Are Marketing Automation Software Autoresponders Killing Email Marketing?

Marketing automation software for email deployments can be the secret sauce for many marketers’ success.

But I wonder if abuse is slowly killing email marketing. This is the topic from my recent blog at Target Marketing Magazine titled Are Autoresponders Killing Email Marketing?

Smart marketers offer an invitation to opt-in for our emails. Often there is a carrot dangled in front of us to opt-in, such as a few dollars off an order, a free report, the promise of being the first to be informed, or because we made a purchase transaction. Of course, legit emailmarketers always assure privacy and provide a link in their emails to unsubscribe. 

As an outcome of this strategy, marketing automation software companies report impressive stats about autoresponder welcome email performance:

  • The average open rate for welcome emails is a whopping 50%, making them significantly more effective than email newsletters.
  • Welcome messages typically have 4 times the open rate and 5 times the clickthrough rate of other bulk mailings.
  • Subscribers who receive a welcome email show more long-term engagement with a brand.

What these stats don’t reveal is the long-term effect after time of high frequency marketing automation software autoresponder emails.

Of course, monitoring opens, clicks and unsubscribe rates are a good early warning if you’re emailing too much. If your unsubscribe rate is 0.5%, according to various email deployment firms, you’re performance is great. Even 1% is good. Some email providers suggest industry unsubscribe norms are acceptable at 2%.

But I wonder how many of us have given up on the step to unsubscribe and simply delete. 
A few days ago I made an inquiry for a direct mail list from the automated website of a mailing list organization. I gave them my email (a fair trade for quickly accessing counts). Obviously, the organization’s automated system knew I had run some counts. I didn’t order that day, but suggested to a client that they place an order. An hour later, an autoresponder asked if I needed help with my unfulfilled order.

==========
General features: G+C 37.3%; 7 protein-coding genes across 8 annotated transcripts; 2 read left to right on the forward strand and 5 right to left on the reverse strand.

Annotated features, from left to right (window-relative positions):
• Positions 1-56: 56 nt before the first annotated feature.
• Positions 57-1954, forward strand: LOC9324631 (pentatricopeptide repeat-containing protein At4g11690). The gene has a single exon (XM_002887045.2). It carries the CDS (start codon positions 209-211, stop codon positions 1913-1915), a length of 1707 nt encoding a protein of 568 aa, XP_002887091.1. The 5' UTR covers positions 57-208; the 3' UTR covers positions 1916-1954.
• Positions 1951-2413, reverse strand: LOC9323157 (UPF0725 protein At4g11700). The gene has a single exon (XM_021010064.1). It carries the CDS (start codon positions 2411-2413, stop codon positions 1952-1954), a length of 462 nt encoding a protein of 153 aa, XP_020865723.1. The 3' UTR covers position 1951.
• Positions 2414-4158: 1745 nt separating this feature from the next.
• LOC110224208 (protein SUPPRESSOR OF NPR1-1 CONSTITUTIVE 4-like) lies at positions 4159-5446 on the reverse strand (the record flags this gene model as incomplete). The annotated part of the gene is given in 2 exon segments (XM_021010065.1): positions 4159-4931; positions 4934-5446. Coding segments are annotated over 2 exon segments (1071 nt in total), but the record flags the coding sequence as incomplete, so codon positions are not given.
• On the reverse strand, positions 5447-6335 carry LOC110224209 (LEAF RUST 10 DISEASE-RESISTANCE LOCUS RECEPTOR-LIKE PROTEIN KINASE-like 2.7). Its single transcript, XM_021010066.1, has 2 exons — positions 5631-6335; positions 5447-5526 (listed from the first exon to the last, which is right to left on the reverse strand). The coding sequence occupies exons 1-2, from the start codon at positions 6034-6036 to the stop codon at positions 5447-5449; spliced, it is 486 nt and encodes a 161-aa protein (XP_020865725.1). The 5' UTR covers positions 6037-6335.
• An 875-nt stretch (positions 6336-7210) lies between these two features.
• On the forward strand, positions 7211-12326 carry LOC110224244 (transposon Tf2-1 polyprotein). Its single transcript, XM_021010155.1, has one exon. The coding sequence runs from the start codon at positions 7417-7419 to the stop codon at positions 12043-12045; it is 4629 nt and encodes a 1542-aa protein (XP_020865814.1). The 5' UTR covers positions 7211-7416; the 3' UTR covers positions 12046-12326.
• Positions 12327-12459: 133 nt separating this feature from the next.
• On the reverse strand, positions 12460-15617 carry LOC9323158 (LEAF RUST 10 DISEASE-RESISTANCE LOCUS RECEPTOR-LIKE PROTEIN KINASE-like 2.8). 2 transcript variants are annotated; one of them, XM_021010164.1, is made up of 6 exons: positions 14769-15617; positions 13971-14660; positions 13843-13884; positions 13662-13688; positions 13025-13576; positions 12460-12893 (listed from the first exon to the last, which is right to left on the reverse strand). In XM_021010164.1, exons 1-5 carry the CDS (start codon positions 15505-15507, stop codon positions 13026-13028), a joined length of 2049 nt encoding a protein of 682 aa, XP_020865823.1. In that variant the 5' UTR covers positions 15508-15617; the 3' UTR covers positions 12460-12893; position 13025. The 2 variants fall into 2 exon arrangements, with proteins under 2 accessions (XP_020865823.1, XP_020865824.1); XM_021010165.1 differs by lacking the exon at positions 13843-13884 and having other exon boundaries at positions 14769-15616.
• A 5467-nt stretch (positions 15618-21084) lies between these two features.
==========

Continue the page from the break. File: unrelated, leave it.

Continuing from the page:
Smart, I thought.

But then the next day, another autoresponder email arrived. While a bit annoyed with seeing still another email not even a full 24 hours later after I didn’t purchase, they presented me an offer of 15% off my order. 

Smarter, I thought. 

Until I realized that had I ordered the day before, I would have paid full price (and would never have known because no doubt the marketing automation software would have placed me in a totally different sequence of follow-up messages). Such is a marketers’ challenge with autoresponders. Annoy me by sending them repeatedly, or too soon, surprise me with a 15% discount, but tick me off when I realize I could have paid more than needed had I ordered on the spot. 

Poor email content, little purpose and too high frequency of emails isn’t the fault of marketing automation software. It’s the fault of the marketers who are abusing a program that regularly, and systematically, automates the email marketing contact cycle. 

Monitoring clicks, opens and unsubscribes reveals the true answer to these questions. But sometimes one wonders if the relatively inexpensive cost of email marketing is encouraging some marketers to abuse sending email, and that they’re not paying attention to their email marketing metrics.

Gary Hennerberg

After a lot of years in marketing and sales, this is what I know works:

Stories sell. Think unique. Stimulate emotion. Close deals. And here are a few other gems from my new book, “Crack the Customer Mind Code.” Know the persona, interpret your offer and let your prospect give themselves permission to buy. That’s how the brain is wired. It’s how people think.

What else? When I’m not breaking down complex topics (or ones marketers over-complicate) into easy-to-grasp stories that sell, I crunch numbers. Manage projects. Write. Teach. Lead.